Pulpit, Press, and Politics: Methodists and the Market for Books in Upper Canada
When American Methodist preachers first arrived in Upper Canada in the 1790s, they brought with them more than an alluring religious faith. They also brought saddlebags stuffed with books published by the New York Methodist Book Concern – North America’s first denominational publisher – to sell along their preaching circuits. Pulpit, Press, and Politics traces the expansion of this remarkable transnational market from its earliest days to the mid-nineteenth century, a period of intense religious struggle in Upper Canada marked by fiery revivals, political betrayals, and bitter church schisms.
The Methodist Book Concern occupied a central place in all this conflict as it powerfully shaped and subverted the religious and political identities of Canadian Methodists, particularly in the wake of the American Revolution. The Concern bankrolled the bulk of Canadian Methodist preaching and missionary activities, enabled and constrained evangelistic efforts among the colony’s Native groups, and clouded Methodist dealings with the British Wesleyans and other religious competitors north of the border. Even more importantly, as Methodists went on to assume a preeminent place in Upper Canada’s religious, cultural, and educational life, their ongoing reliance on the Methodist Book Concern played a crucial role in opening the way for the lasting acceptance and widespread use of American books and periodicals across the region.
- Series: Studies in Book and Print Culture
- World Rights
- Page Count: 264 pages
- Dimensions: 6.0in x 1.0in x 9.1in
Reviews“Through an innovative emphasis on print culture, Pulpit, Press, and Politics demonstrates that American influences had a far more substantial and enduring impact on the history of Upper Canadian Methodism than scholars have previously acknowledged. Scott McLaren is to be commended for his contribution to the study of this particular denomination and, indeed, the larger Protestant tradition of which it is an important part.”
Canadian Historical Review
“Scott McLaren brings to life the often-vexed relationship among the Canadian, American, and British Methodists. He also does a fine job of exploring the roles of the largely Anglican Upper Canadian political establishment and their reformer opponents in shaping the larger provincial context of the story he is telling. McLaren’s pen portraits of figures like Egerton Ryerson, John Strachan, and William Lyon Mackenzie will be enjoyed by academics and non-academics alike.”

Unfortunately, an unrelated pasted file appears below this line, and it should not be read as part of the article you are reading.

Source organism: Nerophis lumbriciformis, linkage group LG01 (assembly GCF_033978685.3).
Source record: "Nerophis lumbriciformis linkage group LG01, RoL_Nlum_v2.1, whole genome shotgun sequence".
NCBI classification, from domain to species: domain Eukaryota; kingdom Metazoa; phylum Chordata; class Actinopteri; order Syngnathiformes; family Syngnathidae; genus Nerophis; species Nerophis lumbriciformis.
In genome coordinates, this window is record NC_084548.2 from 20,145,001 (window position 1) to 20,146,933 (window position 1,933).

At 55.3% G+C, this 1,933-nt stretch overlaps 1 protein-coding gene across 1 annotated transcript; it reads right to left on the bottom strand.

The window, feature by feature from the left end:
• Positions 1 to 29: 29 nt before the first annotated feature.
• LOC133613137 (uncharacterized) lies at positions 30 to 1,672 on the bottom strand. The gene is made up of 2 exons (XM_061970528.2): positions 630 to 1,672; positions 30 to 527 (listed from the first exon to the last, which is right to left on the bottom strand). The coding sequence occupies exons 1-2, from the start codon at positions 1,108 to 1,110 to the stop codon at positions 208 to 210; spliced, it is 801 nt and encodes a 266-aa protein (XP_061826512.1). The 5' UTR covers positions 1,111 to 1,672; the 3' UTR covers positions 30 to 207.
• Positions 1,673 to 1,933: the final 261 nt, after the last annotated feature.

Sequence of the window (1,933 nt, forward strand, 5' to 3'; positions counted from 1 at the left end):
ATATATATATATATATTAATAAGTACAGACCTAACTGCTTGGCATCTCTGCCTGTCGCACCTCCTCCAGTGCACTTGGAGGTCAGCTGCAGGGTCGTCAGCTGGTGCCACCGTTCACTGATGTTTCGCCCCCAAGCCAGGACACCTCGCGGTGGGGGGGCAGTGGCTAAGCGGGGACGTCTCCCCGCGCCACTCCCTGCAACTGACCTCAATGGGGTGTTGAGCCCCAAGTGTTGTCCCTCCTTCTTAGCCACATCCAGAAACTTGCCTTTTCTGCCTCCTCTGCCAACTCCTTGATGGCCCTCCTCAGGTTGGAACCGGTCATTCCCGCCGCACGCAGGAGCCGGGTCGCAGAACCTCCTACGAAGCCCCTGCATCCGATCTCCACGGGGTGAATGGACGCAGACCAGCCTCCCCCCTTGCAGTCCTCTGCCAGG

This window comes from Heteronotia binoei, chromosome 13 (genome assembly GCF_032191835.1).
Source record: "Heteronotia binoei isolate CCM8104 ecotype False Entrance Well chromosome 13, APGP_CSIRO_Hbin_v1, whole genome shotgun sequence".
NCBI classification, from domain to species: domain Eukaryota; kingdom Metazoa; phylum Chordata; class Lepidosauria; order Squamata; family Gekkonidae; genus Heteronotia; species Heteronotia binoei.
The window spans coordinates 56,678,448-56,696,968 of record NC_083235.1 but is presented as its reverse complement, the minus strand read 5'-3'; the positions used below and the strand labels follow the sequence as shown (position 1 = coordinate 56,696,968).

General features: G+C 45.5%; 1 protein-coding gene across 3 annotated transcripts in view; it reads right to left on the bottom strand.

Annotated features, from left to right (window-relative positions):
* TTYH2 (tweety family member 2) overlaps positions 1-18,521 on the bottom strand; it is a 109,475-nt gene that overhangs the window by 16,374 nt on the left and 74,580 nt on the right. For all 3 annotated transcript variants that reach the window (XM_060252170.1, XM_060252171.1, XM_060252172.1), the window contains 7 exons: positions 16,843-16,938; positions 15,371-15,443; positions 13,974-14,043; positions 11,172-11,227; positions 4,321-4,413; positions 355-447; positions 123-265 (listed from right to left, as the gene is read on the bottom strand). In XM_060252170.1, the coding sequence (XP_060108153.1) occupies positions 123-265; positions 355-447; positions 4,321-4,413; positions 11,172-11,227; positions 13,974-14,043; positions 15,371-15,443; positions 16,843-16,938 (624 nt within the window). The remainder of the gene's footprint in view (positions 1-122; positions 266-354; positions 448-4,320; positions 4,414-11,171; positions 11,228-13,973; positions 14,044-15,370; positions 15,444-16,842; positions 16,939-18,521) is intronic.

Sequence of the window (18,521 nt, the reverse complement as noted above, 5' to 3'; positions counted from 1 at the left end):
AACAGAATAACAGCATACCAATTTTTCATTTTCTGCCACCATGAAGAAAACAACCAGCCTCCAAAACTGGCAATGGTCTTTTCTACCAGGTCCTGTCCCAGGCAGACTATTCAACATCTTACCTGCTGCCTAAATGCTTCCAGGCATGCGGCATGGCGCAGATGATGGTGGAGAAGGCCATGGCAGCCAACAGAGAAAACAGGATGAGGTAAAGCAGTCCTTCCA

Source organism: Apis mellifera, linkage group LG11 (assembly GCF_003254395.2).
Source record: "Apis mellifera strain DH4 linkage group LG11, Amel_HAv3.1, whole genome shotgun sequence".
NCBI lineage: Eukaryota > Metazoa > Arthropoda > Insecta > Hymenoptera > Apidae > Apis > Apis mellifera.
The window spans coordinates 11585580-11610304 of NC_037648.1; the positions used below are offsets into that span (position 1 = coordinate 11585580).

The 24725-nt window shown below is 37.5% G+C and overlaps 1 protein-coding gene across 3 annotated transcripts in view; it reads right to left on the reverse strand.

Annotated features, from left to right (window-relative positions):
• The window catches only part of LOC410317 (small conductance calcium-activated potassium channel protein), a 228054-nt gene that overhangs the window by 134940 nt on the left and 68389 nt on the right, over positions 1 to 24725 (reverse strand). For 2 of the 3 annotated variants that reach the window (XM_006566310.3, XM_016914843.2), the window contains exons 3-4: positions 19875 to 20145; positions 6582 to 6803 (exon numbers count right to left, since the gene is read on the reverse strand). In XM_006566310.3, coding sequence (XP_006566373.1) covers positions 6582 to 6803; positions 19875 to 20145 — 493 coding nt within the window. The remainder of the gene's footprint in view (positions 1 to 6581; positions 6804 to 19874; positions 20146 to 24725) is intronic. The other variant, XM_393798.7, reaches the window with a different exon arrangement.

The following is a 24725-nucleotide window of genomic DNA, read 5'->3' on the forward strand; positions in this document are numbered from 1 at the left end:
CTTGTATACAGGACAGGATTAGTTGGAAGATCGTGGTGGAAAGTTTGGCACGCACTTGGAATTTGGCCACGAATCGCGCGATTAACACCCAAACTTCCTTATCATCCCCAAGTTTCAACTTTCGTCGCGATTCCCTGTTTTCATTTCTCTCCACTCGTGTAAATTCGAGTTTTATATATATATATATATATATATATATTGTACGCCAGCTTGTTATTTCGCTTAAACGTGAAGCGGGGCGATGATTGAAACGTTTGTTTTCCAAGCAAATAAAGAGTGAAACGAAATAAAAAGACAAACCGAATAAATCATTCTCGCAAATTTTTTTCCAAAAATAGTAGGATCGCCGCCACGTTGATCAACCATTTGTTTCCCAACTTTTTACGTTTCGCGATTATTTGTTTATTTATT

Todd Webb, Department of History, Laurentian University
"McLaren’s work is an important contribution to Canadian religious book history. It offers important insights into the role of books and print culture in defining and strengthening Upper Canadian Methodism. McLaren’s careful analysis of the contested transnational and transatlantic worlds of book publishing and sales reveals the significant ways that literary culture shaped religious and political identities and gave rise to a unique space for Canadian publishing."
Robynne Rogers Healey, Department of History, Trinity Western University
Author InformationScott McLaren is a faculty member in the graduate programs in Humanities and History and an associate librarian at York University.
Table of contents
Introduction: “Reading the Most Useful Books”
1. “What a Boon Were These Publications”: Buying and Selling Methodist Books in Early Upper Canada
2. “Rekindling the Canada Fire”: Books, Periodicals, and the Revival of Methodism after the War of 1812
3. “Rancorous Calumnies and Abuse”: Contending for Methodism in Print
4. “Schemes and Evils of Divisions”: Denominational Identities and the Public Market for Books
5. “We Saw That All Was Gone”: A Failed Claim and a Failing Union
6. “Their Own Book Concern”: A Methodist Book Market for All Upper Canadians
Conclusion: “Making our Methodist Book Room a Cultural Mecca for Canada”
Subjects and Courses